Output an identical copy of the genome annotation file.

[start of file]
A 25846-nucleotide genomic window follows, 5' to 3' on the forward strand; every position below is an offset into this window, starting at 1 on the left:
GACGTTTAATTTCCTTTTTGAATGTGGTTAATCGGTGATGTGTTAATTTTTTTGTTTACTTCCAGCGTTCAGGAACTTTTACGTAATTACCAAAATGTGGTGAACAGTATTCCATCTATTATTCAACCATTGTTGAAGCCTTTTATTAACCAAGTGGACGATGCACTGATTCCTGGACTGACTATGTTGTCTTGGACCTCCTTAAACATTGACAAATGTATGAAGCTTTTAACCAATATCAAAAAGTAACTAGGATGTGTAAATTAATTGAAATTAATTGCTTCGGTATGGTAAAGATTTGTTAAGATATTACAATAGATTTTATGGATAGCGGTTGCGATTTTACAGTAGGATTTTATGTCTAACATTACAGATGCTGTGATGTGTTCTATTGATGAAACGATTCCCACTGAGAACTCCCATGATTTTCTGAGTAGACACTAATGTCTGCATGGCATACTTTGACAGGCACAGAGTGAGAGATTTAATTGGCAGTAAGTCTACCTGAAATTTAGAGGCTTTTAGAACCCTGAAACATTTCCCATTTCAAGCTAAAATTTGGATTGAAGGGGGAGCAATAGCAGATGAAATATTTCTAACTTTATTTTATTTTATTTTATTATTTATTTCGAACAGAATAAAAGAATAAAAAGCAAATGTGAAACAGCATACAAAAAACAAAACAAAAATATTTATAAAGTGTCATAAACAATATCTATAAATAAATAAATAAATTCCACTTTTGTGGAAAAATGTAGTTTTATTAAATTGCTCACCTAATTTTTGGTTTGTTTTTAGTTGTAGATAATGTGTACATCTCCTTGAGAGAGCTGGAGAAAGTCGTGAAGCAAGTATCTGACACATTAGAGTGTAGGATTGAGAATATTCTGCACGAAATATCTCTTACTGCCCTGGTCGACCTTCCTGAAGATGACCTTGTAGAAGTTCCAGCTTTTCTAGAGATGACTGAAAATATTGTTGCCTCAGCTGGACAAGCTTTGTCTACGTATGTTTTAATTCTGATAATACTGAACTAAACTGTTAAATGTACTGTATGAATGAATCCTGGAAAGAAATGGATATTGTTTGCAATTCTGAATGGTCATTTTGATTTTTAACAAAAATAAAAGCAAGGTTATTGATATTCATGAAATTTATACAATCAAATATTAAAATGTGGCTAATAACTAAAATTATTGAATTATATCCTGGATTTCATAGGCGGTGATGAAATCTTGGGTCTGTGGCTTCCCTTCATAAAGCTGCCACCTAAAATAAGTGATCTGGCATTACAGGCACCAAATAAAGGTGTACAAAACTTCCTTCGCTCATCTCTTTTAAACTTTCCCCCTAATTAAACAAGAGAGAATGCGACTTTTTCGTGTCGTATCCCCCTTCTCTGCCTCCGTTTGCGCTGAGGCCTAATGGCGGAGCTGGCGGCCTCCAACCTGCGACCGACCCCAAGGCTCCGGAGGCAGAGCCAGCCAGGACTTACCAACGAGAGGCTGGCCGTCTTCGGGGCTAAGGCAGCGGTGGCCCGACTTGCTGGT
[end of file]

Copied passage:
A 25846-nucleotide genomic window follows, 5' to 3' on the forward strand; every position below is an offset into this window, starting at 1 on the left:
GACGTTTAATTTCCTTTTTGAATGTGGTTAATCGGTGATGTGTTAATTTTTTTGTTTACTTCCAGCGTTCAGGAACTTTTACGTAATTACCAAAATGTGGTGAACAGTATTCCATCTATTATTCAACCATTGTTGAAGCCTTTTATTAACCAAGTGGACGATGCACTGATTCCTGGACTGACTATGTTGTCTTGGACCTCCTTAAACATTGACAAATGTATGAAGCTTTTAACCAATATCAAAAAGTAACTAGGATGTGTAAATTAATTGAAATTAATTGCTTCGGTATGGTAAAGATTTGTTAAGATATTACAATAGATTTTATGGATAGCGGTTGCGATTTTACAGTAGGATTTTATGTCTAACATTACAGATGCTGTGATGTGTTCTATTGATGAAACGATTCCCACTGAGAACTCCCATGATTTTCTGAGTAGACACTAATGTCTGCATGGCATACTTTGACAGGCACAGAGTGAGAGATTTAATTGGCAGTAAGTCTACCTGAAATTTAGAGGCTTTTAGAACCCTGAAACATTTCCCATTTCAAGCTAAAATTTGGATTGAAGGGGGAGCAATAGCAGATGAAATATTTCTAACTTTATTTTATTTTATTTTATTATTTATTTCGAACAGAATAAAAGAATAAAAAGCAAATGTGAAACAGCATACAAAAAACAAAACAAAAATATTTATAAAGTGTCATAAACAATATCTATAAATAAATAAATAAATTCCACTTTTGTGGAAAAATGTAGTTTTATTAAATTGCTCACCTAATTTTTGGTTTGTTTTTAGTTGTAGATAATGTGTACATCTCCTTGAGAGAGCTGGAGAAAGTCGTGAAGCAAGTATCTGACACATTAGAGTGTAGGATTGAGAATATTCTGCACGAAATATCTCTTACTGCCCTGGTCGACCTTCCTGAAGATGACCTTGTAGAAGTTCCAGCTTTTCTAGAGATGACTGAAAATATTGTTGCCTCAGCTGGACAAGCTTTGTCTACGTATGTTTTAATTCTGATAATACTGAACTAAACTGTTAAATGTACTGTATGAATGAATCCTGGAAAGAAATGGATATTGTTTGCAATTCTGAATGGTCATTTTGATTTTTAACAAAAATAAAAGCAAGGTTATTGATATTCATGAAATTTATACAATCAAATATTAAAATGTGGCTAATAACTAAAATTATTGAATTATATCCTGGATTTCATAGGCGGTGATGAAATCTTGGGTCTGTGGCTTCCCTTCATAAAGCTGCCACCTAAAATAAGTGATCTGGCATTACAGGCACCAAATAAAGGTGTACAAAACTTCCTTCGCTCATCTCTTTTAAACTTTCCCCCTAATTAAACAAGAGAGAATGCGACTTTTTCGTGTCGTATCCCCCTTCTCTGCCTCCGTTTGCGCTGAGGCCTAATGGCGGAGCTGGCGGCCTCCAACCTGCGACCGACCCCAAGGCTCCGGAGGCAGAGCCAGCCAGGACTTACCAACGAGAGGCTGGCCGTCTTCGGGGCTAAGGCAGCGGTGGCCCGACTTGCTGGT